3.) Cost of the device and lack of accessories – While the price isn’t more expensive than the iPad, it doesn’t offer the same amount to the consumer for the requested amount. Consumers love accessories and sadly, the Surface won’t be able to compete on the same level as the iPad for many months, if at all. So when a customer is told that the iPad (a name they are already familiar with) is $499 and features over 700K apps and has literally two walls of accessories, then are shown the Microsoft Surface, which is also $499, has about 100K apps or programs or less, comes with a case/keyboard “if” they spend $100 more and that’s about all for accessories… it’s not hard to see why Apple continues to win.
If Microsoft really wants Windows RT tablets, the Surface to be precise, to succeed, the first step to drop the stupid licensing fee or lower it. Second, drop the device’s price, they’re not Apple and can’t demand the same high profit margins when they come to the game almost three years late. They need to undercut Apple, much like Amazon did with the Kindle Fire, but aggressively with a 10-inch tablet. They need to start the device off at $350 and go up from there, adding extra storage means squat to a consumer who can store their content in the cloud, stream movies and TV and can re-download apps any time they want, as I said, it’s not a deal breaker.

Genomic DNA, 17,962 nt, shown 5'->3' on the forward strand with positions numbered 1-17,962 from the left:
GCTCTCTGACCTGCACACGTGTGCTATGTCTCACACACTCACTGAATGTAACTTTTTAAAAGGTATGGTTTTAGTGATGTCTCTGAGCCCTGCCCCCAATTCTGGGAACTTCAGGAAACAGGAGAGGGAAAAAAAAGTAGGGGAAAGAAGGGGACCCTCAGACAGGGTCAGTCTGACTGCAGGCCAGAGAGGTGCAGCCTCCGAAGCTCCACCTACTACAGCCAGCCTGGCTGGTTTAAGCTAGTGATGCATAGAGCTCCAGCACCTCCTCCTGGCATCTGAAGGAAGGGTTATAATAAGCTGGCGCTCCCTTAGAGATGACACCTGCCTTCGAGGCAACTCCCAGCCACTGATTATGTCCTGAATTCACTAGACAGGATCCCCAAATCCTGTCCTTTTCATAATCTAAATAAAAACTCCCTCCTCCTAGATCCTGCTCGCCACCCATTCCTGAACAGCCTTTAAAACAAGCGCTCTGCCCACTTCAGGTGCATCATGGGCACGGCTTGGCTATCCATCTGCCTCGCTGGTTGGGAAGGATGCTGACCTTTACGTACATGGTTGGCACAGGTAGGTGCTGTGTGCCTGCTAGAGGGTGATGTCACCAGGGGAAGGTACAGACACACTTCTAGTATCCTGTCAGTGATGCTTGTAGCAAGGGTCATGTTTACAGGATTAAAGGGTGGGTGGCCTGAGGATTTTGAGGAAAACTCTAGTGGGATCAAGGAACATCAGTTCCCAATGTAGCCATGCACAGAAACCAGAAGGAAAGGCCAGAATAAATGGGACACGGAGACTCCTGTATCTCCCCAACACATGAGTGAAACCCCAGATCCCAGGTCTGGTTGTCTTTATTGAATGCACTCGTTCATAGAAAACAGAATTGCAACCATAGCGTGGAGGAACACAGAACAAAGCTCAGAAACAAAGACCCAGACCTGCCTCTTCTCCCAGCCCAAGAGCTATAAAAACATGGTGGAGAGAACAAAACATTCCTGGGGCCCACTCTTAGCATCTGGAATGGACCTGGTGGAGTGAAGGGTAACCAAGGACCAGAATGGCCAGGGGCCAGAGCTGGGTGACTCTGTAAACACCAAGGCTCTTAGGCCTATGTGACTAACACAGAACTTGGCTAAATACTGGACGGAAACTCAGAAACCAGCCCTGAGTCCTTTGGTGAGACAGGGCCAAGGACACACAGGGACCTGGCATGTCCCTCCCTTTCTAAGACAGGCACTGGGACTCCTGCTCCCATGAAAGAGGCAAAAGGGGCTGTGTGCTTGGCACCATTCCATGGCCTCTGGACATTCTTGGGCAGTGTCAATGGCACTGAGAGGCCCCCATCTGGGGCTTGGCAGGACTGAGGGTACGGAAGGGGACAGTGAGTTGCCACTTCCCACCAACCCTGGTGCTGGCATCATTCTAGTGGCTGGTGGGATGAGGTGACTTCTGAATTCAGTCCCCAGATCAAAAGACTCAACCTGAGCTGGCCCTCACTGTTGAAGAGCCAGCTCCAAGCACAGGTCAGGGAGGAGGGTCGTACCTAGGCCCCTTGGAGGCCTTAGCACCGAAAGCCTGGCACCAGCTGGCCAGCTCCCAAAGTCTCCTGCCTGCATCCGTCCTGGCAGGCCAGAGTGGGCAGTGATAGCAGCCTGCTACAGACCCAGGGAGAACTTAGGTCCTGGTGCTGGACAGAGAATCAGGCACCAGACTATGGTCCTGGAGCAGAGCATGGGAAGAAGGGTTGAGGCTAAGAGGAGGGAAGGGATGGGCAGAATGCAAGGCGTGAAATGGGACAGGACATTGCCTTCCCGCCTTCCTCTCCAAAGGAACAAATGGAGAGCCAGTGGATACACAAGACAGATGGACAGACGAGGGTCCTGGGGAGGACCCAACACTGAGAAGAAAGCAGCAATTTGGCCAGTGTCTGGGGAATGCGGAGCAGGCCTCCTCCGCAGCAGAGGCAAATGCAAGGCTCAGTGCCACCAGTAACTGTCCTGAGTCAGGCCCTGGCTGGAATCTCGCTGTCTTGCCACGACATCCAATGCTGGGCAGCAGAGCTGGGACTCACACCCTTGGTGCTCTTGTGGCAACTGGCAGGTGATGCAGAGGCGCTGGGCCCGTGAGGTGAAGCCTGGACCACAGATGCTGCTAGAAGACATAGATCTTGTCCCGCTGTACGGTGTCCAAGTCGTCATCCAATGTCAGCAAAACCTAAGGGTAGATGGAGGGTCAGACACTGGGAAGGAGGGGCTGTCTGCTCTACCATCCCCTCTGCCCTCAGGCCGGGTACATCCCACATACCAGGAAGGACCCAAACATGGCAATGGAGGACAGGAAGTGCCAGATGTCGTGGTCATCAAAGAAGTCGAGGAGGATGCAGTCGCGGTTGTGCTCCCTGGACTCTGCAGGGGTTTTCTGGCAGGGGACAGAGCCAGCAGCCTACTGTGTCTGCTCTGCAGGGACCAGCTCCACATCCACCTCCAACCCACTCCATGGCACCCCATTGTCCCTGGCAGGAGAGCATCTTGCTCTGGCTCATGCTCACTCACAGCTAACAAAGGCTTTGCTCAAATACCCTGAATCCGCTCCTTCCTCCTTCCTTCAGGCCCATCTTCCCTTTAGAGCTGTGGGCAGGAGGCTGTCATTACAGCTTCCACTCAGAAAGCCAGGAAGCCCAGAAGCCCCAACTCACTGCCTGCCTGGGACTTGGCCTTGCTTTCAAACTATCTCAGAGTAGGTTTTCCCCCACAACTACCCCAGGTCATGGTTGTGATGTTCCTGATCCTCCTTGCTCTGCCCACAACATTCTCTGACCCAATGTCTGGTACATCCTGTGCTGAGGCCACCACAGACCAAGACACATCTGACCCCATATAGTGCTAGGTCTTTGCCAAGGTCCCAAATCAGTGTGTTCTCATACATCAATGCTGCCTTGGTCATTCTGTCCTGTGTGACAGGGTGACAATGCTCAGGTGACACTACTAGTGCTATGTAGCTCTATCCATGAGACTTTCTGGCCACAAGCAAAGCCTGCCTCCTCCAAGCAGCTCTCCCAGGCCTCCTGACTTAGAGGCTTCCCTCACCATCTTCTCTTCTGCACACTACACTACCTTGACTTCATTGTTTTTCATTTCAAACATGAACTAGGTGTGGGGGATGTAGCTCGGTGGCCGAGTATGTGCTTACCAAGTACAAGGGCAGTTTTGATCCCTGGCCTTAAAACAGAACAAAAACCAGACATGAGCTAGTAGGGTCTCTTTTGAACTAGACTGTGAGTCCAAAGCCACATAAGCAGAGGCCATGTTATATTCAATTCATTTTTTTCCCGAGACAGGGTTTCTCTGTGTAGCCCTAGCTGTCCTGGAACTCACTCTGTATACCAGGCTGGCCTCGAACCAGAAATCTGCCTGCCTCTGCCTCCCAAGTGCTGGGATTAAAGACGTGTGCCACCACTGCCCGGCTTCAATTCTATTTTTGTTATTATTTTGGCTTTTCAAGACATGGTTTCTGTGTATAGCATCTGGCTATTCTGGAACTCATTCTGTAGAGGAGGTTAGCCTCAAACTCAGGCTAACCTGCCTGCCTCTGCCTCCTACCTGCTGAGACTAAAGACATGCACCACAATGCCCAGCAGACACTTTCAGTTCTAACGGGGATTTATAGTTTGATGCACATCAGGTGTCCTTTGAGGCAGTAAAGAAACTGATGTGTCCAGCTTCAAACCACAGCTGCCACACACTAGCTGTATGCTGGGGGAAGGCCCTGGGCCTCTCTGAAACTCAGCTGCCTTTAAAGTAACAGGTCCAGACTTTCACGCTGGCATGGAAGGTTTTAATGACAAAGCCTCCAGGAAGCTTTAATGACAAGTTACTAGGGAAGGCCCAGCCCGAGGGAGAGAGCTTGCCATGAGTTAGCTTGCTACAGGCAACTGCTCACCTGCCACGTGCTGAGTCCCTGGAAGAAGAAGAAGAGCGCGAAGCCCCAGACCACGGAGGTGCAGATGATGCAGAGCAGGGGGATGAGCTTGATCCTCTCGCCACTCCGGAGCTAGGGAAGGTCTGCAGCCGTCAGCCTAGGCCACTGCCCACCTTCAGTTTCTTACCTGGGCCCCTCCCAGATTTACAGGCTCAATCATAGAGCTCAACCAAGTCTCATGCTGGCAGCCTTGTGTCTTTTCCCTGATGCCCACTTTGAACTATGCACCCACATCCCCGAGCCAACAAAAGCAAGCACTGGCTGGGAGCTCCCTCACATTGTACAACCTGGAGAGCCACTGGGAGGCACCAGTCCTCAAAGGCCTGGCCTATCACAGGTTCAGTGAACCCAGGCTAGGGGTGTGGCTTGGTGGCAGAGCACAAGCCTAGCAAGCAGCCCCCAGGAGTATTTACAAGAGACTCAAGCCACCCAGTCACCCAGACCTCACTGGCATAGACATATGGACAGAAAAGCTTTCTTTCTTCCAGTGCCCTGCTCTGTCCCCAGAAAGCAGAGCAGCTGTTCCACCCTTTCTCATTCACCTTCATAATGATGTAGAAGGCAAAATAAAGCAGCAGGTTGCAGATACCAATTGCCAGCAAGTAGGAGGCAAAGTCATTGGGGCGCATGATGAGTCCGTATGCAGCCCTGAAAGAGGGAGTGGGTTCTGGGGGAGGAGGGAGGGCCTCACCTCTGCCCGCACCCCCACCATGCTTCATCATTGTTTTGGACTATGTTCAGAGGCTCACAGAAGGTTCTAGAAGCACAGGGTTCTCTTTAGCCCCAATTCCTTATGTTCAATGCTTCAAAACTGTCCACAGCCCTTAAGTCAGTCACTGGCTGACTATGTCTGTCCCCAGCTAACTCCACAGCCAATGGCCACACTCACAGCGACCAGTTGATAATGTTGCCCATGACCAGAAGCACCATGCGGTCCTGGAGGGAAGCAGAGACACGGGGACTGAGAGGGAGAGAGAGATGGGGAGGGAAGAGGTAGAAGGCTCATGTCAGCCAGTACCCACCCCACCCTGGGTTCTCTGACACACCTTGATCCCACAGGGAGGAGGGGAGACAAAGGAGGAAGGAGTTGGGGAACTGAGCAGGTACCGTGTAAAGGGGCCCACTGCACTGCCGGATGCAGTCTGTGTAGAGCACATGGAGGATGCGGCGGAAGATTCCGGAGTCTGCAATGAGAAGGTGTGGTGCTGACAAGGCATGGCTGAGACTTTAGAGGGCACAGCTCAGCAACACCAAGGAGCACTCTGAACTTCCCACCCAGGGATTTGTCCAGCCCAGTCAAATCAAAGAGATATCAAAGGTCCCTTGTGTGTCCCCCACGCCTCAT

As it stands, the Surface is not priced to sell, it’s priced to fail. Sure they’re going to sell a few in the beginning to diehards, just like Samsung did with the Galaxy Tab and ASUS did with the first Transformer and Google did with the Nexus 7, but when the novelty wears off and it’s not new anymore (or when Apple releases a 7-inch iPad which is cheaper), it will be left on the shelf, as the iPad continues to sell circles around it. Unless Microsoft gets more aggressive with pricing and lures in more developers, the Surface will suffer the same slow growth, if at all, as Windows Phone, despite being a fantastic product with a slick, smooth interface.